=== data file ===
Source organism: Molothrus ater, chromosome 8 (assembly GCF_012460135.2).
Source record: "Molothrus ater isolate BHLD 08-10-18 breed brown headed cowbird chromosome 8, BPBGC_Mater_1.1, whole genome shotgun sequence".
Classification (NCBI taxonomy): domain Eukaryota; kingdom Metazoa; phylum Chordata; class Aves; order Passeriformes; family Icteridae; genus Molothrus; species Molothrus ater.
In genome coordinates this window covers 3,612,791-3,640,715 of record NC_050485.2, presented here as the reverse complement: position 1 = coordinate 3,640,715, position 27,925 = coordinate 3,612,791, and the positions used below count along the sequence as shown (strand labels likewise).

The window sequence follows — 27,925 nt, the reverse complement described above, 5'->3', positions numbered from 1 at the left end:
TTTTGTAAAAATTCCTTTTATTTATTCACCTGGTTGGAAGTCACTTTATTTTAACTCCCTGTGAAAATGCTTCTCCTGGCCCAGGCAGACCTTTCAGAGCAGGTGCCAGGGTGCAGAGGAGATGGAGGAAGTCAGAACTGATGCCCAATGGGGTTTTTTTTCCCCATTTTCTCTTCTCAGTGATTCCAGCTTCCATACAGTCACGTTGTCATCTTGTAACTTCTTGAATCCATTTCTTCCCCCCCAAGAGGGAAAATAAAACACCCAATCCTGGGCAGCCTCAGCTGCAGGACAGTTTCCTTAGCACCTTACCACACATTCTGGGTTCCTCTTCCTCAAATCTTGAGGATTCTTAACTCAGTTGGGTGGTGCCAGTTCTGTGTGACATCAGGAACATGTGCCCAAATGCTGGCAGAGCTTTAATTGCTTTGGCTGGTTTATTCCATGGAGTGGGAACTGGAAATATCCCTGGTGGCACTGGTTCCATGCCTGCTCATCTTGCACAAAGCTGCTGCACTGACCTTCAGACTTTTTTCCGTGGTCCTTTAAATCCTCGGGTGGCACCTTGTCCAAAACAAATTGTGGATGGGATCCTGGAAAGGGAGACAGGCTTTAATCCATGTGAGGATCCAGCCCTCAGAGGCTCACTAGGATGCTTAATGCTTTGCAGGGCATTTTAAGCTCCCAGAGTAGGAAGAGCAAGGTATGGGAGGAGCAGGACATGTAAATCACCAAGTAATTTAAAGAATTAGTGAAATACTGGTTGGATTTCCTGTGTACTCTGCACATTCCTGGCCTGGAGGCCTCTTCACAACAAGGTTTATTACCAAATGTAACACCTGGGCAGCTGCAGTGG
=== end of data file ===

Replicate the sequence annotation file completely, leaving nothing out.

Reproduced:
Source organism: Molothrus ater, chromosome 8 (assembly GCF_012460135.2).
Source record: "Molothrus ater isolate BHLD 08-10-18 breed brown headed cowbird chromosome 8, BPBGC_Mater_1.1, whole genome shotgun sequence".
Classification (NCBI taxonomy): domain Eukaryota; kingdom Metazoa; phylum Chordata; class Aves; order Passeriformes; family Icteridae; genus Molothrus; species Molothrus ater.
In genome coordinates this window covers 3,612,791-3,640,715 of record NC_050485.2, presented here as the reverse complement: position 1 = coordinate 3,640,715, position 27,925 = coordinate 3,612,791, and the positions used below count along the sequence as shown (strand labels likewise).

The window sequence follows — 27,925 nt, the reverse complement described above, 5'->3', positions numbered from 1 at the left end:
TTTTGTAAAAATTCCTTTTATTTATTCACCTGGTTGGAAGTCACTTTATTTTAACTCCCTGTGAAAATGCTTCTCCTGGCCCAGGCAGACCTTTCAGAGCAGGTGCCAGGGTGCAGAGGAGATGGAGGAAGTCAGAACTGATGCCCAATGGGGTTTTTTTTCCCCATTTTCTCTTCTCAGTGATTCCAGCTTCCATACAGTCACGTTGTCATCTTGTAACTTCTTGAATCCATTTCTTCCCCCCCAAGAGGGAAAATAAAACACCCAATCCTGGGCAGCCTCAGCTGCAGGACAGTTTCCTTAGCACCTTACCACACATTCTGGGTTCCTCTTCCTCAAATCTTGAGGATTCTTAACTCAGTTGGGTGGTGCCAGTTCTGTGTGACATCAGGAACATGTGCCCAAATGCTGGCAGAGCTTTAATTGCTTTGGCTGGTTTATTCCATGGAGTGGGAACTGGAAATATCCCTGGTGGCACTGGTTCCATGCCTGCTCATCTTGCACAAAGCTGCTGCACTGACCTTCAGACTTTTTTCCGTGGTCCTTTAAATCCTCGGGTGGCACCTTGTCCAAAACAAATTGTGGATGGGATCCTGGAAAGGGAGACAGGCTTTAATCCATGTGAGGATCCAGCCCTCAGAGGCTCACTAGGATGCTTAATGCTTTGCAGGGCATTTTAAGCTCCCAGAGTAGGAAGAGCAAGGTATGGGAGGAGCAGGACATGTAAATCACCAAGTAATTTAAAGAATTAGTGAAATACTGGTTGGATTTCCTGTGTACTCTGCACATTCCTGGCCTGGAGGCCTCTTCACAACAAGGTTTATTACCAAATGTAACACCTGGGCAGCTGCAGTGG